Full to the brim with the very best new music names, Live At Leeds is once again the definitive destination to find the essential sounds for the year ahead – cementing its position as the leading new music event of 2018 with even more incredible names confirmed for May 5th, and their biggest lineup to date.
Topping the bill with what’s sure to be a definitive Live At Leeds moment on the brand new Leeds Festival Stage, guitar kingpins The Vaccines will roll into view with a set of explosive indie anthems that’ll have thousands singing along in unison. One of the most exciting British guitar bands of recent years, their electric presence has seen them travel the globe, with cuts like ‘If You Wanna’, ‘Teenage Icon’, ‘Handsome’, ‘Wreckin Bar (Ra Ra Ra)’ and ‘Norgaard’ lighting up crowds with unparalleled ease. With new album ‘Combat Sports’ on the horizon, a new era for the band is beckoning.
After a staggering 2017, Bristol punk starters IDLES will head to Live At Leeds with one of the most formidable live shows going. Full of searing aggression and pulsating rock kicks, their debut album ‘Brutalism’ became one of the most celebrated of last year. Prepare yourselves for a live performance bound to blow the roof off with unbridled energy.
Powerfully independent and a commanding modern voice of her own, Nadine Shah is one of the most critically adored artists of the past 12 months – spilling with a punk philosophy and an instantly recognisable sound. Pouring with tales of the here and now, her latest album ‘Holiday Destination’ has taken Nadine to a whole new league, and her set at Live At Leeds is sure to be a spectacle of a true artist in full flight.
Equally as unmissable is returning pop groover Rae Morris, whose infectious next step has been met with vast acclaim since the release of second album ‘Someone Out There’. There will be iconic performances at Live At Leeds for sure!
However, Leeds saw an iconic performance last month: You could be forgiven if you have read any recent reviews of Morrissey that all he does is come on stage and acts the old curmudgeon between a sparse set of songs. He has always been controversial there is no denying that, though often he’s simply playing the Devil’s Advocate. However, think again. He gave us two hours of non-stop action barely pausing for breath or conversation. At least this is what happened at Leeds First Direct Arena and around 13,000 devotees were transfixed, although reports elsewhere do suggest that he hasn’t lost his playfulness regarding his political or moral stance, but these lead to character assassination rather than a consideration of his music. “Don’t believe everything you read” was his only advice of the night.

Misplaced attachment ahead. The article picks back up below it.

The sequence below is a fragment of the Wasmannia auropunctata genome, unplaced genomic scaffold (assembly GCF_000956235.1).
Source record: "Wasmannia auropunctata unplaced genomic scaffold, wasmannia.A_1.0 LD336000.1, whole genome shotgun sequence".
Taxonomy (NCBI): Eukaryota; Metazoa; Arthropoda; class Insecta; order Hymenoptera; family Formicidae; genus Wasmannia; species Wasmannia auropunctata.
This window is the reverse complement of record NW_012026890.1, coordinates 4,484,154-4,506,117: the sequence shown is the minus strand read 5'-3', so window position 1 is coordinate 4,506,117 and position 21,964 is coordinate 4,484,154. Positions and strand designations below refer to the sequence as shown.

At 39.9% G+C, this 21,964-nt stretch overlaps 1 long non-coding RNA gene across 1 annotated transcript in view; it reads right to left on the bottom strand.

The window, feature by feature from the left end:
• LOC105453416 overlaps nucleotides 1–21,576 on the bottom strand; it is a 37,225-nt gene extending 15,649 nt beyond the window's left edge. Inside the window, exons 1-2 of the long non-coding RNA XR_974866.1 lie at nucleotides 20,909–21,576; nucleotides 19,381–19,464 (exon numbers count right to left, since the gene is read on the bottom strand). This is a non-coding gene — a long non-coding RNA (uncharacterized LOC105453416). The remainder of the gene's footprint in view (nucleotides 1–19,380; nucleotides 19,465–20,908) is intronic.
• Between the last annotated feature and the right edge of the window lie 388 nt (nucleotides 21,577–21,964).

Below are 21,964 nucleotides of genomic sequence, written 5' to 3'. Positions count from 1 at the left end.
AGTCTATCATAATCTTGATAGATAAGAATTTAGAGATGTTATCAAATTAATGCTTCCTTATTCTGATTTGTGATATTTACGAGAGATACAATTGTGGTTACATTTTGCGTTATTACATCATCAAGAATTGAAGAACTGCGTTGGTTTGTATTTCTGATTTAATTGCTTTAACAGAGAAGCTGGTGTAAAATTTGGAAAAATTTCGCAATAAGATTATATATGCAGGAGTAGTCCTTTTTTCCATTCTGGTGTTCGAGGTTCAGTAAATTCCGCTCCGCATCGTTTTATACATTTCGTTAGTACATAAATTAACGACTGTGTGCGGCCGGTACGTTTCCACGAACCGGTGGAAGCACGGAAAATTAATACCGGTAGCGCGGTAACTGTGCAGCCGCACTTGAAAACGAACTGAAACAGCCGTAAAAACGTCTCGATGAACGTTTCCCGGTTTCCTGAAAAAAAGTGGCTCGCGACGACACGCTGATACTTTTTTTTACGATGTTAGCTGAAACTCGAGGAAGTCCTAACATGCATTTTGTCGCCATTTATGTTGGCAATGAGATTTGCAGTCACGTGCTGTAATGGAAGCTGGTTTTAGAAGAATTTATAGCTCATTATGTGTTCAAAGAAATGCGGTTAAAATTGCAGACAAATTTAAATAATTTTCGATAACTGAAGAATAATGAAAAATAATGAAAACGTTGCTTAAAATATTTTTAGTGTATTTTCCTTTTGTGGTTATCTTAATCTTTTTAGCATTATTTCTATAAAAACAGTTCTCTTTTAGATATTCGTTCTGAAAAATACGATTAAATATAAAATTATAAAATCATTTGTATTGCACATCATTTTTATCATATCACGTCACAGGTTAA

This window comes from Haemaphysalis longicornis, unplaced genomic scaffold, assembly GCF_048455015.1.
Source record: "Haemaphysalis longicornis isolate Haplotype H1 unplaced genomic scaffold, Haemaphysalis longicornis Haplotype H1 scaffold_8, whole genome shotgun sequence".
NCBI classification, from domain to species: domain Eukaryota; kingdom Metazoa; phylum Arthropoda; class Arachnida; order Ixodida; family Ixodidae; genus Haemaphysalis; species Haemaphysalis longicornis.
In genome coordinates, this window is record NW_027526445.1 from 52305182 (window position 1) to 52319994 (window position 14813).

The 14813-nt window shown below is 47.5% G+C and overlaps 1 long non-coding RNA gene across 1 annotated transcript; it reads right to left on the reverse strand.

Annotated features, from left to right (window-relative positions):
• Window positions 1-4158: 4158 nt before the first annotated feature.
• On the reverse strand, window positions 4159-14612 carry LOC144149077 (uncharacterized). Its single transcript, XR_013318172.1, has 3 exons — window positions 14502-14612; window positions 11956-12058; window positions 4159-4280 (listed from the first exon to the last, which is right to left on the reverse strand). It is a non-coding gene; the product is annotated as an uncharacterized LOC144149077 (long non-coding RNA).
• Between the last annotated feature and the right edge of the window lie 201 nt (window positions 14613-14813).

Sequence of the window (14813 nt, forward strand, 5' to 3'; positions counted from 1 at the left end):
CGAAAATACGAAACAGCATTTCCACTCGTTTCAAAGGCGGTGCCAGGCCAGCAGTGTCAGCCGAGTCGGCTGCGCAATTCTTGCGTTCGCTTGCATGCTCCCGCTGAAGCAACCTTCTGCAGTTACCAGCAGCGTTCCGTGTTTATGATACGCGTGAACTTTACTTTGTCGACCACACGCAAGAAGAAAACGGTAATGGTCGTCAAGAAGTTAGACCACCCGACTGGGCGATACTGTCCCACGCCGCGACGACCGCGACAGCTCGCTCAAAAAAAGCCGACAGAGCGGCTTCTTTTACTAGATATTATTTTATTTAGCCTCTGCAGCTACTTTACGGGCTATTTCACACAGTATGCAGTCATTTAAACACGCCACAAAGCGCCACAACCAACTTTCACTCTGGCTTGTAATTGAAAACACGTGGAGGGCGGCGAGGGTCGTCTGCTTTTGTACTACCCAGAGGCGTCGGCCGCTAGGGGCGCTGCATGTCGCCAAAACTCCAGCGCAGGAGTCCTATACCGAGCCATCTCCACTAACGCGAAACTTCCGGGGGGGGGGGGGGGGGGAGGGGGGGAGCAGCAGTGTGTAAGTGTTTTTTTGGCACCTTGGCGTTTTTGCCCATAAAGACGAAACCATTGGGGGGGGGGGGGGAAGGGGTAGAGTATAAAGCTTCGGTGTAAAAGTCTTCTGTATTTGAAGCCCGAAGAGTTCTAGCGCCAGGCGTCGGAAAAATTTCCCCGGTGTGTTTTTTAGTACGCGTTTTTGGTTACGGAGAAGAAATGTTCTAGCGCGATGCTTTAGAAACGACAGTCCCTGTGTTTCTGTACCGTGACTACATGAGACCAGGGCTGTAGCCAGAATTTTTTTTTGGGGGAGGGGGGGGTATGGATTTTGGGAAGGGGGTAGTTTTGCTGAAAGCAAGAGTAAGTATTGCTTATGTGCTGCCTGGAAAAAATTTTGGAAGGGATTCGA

On the whole this was a glorious night. Of course, the “hits” gained the most rapturous of welcomes, especially The Smiths stuff, but easily forgotten is (although rising to prominence as frontman of the band he actually went on to forge) an even more successful career as a solo artist, with all ten of his solo albums reaching the Top 10 of the UK album charts, including three entries at the #1 position. Releasing his debut Viva Hate back in 1988, he has since released a number of critically acclaimed follow-ups including Kill Uncle and Your Arsenal, and the hugely successful comeback album You Are The Quarry after a five-year hiatus in 2004. Moreover, his first solo album Low In High School since 2014, which featured prominently on the set, could be considered as his best since Viva Hate. Consequently, Jacky’s Only Happy When She’s Up On The Stage follows Suedehead seamlessly as do the other seven songs from the record interspersed through the luscious bonanza.
Shunning any controversy, Morrissey and band succeeded in making a gigantic arena into a close and intimate and dare I say, human performance It would have been the comfy preference to simply do the “greatest hits”. But the day Morrissey becomes “comfy” will be the day Morrissey stops being Morrissey.